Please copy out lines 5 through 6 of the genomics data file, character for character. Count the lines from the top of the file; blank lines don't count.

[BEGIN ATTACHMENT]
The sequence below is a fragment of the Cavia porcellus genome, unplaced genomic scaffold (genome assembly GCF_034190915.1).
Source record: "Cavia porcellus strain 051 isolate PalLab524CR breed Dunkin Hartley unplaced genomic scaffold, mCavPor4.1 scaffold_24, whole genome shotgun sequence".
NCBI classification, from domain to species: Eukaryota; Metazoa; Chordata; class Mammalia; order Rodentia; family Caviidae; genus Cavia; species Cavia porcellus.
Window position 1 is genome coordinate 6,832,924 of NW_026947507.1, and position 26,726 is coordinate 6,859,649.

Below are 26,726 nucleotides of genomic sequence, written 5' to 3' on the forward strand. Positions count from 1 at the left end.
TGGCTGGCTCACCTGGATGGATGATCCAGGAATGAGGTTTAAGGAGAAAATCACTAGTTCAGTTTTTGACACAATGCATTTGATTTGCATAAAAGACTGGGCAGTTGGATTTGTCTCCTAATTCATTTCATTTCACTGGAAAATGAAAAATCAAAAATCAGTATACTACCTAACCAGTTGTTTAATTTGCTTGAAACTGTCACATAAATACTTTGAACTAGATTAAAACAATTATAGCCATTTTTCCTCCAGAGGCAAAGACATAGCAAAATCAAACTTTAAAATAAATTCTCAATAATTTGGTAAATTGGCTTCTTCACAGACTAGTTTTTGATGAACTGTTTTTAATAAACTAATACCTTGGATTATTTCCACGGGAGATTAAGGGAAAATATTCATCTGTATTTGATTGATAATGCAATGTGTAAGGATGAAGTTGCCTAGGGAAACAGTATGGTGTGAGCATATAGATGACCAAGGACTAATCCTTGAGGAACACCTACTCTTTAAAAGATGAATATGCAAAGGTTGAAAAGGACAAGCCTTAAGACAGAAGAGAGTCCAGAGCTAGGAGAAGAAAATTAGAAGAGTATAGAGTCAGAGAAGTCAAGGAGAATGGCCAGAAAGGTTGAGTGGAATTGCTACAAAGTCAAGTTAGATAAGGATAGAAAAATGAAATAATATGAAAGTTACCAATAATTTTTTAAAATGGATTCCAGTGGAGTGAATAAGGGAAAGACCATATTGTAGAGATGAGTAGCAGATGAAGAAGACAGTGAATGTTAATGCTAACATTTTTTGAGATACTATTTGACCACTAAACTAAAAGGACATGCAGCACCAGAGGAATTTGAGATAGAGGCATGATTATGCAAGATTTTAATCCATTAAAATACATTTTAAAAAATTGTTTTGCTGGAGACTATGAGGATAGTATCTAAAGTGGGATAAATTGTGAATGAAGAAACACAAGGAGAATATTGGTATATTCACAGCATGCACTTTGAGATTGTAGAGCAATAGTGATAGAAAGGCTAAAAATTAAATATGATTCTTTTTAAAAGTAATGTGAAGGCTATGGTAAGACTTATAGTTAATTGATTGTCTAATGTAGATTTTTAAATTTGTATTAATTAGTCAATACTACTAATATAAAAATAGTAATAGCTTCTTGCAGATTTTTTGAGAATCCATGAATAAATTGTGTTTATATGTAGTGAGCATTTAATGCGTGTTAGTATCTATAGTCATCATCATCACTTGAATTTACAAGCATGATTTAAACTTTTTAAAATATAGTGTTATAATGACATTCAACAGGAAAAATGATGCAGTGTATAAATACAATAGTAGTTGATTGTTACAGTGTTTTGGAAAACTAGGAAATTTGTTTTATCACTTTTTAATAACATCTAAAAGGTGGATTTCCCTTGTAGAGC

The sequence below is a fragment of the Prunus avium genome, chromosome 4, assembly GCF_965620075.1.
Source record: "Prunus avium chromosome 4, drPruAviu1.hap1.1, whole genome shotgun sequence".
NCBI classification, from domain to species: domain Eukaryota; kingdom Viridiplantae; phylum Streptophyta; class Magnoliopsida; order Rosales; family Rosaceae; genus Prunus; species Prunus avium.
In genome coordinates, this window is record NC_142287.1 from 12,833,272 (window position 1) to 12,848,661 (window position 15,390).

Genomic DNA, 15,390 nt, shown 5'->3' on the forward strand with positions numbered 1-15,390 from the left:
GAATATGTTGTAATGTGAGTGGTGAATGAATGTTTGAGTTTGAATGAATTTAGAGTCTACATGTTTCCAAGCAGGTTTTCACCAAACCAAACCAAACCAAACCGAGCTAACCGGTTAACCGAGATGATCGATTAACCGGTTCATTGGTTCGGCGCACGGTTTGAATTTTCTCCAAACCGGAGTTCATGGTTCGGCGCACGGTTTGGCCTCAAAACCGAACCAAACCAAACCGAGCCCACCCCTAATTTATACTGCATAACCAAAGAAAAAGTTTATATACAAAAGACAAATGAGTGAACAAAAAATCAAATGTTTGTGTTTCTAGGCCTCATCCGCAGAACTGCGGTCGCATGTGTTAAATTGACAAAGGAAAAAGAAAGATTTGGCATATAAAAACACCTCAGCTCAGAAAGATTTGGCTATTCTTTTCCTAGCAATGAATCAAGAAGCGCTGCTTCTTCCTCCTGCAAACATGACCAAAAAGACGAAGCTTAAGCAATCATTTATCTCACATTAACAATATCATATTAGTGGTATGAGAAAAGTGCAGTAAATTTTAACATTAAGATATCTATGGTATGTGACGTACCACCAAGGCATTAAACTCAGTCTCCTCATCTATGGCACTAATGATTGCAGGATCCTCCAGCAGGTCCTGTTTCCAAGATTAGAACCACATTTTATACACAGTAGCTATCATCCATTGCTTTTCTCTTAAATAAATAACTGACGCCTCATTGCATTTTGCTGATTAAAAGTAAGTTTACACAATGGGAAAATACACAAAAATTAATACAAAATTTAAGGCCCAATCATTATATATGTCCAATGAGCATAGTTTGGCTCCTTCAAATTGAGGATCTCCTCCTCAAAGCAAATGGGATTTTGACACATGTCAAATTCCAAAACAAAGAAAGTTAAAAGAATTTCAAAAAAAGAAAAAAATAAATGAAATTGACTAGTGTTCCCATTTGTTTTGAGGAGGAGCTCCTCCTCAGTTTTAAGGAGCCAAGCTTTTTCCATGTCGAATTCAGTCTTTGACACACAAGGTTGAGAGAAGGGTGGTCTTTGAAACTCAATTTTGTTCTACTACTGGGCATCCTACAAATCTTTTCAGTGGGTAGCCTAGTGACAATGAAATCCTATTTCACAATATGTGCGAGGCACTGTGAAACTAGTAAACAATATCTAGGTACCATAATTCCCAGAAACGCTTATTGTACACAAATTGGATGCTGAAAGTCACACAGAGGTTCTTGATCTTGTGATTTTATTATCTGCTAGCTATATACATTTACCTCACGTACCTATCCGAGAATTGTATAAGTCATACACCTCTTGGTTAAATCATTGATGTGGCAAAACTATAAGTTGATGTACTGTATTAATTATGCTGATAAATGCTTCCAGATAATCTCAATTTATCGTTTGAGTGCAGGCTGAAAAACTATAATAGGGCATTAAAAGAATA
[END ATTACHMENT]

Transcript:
Below are 26,726 nucleotides of genomic sequence, written 5' to 3' on the forward strand. Positions count from 1 at the left end.
TGGCTGGCTCACCTGGATGGATGATCCAGGAATGAGGTTTAAGGAGAAAATCACTAGTTCAGTTTTTGACACAATGCATTTGATTTGCATAAAAGACTGGGCAGTTGGATTTGTCTCCTAATTCATTTCATTTCACTGGAAAATGAAAAATCAAAAATCAGTATACTACCTAACCAGTTGTTTAATTTGCTTGAAACTGTCACATAAATACTTTGAACTAGATTAAAACAATTATAGCCATTTTTCCTCCAGAGGCAAAGACATAGCAAAATCAAACTTTAAAATAAATTCTCAATAATTTGGTAAATTGGCTTCTTCACAGACTAGTTTTTGATGAACTGTTTTTAATAAACTAATACCTTGGATTATTTCCACGGGAGATTAAGGGAAAATATTCATCTGTATTTGATTGATAATGCAATGTGTAAGGATGAAGTTGCCTAGGGAAACAGTATGGTGTGAGCATATAGATGACCAAGGACTAATCCTTGAGGAACACCTACTCTTTAAAAGATGAATATGCAAAGGTTGAAAAGGACAAGCCTTAAGACAGAAGAGAGTCCAGAGCTAGGAGAAGAAAATTAGAAGAGTATAGAGTCAGAGAAGTCAAGGAGAATGGCCAGAAAGGTTGAGTGGAATTGCTACAAAGTCAAGTTAGATAAGGATAGAAAAATGAAATAATATGAAAGTTACCAATAATTTTTTAAAATGGATTCCAGTGGAGTGAATAAGGGAAAGACCATATTGTAGAGATGAGTAGCAGATGAAGAAGACAGTGAATGTTAATGCTAACATTTTTTGAGATACTATTTGACCACTAAACTAAAAGGACATGCAGCACCAGAGGAATTTGAGATAGAGGCATGATTATGCAAGATTTTAATCCATTAAAATACATTTTAAAAAATTGTTTTGCTGGAGACTATGAGGATAGTATCTAAAGTGGGATAAATTGTGAATGAAGAAACACAAGGAGAATATTGGTATATTCACAGCATGCACTTTGAGATTGTAGAGCAATAGTGATAGAAAGGCTAAAAATTAAATATGATTCTTTTTAAAAGTAATGTGAAGGCTATGGTAAGACTTATAGTTAATTGATTGTCTAATGTAGATTTTTAAATTTGTATTAATTAGTCAATACTACTAATATAAAAATAGTAATAGCTTCTTGCAGATTTTTTGAGAATCCATGAATAAATTGTGTTTATATGTAGTGAGCATTTAATGCGTGTTAGTATCTATAGTCATCATCATCACTTGAATTTACAAGCATGATTTAAACTTTTTAAAATATAGTGTTATAATGACATTCAACAGGAAAAATGATGCAGTGTATAAATACAATAGTAGTTGATTGTTACAGTGTTTTGGAAAACTAGGAAATTTGTTTTATCACTTTTTAATAACATCTAAAAGGTGGATTTCCCTTGTAGAGC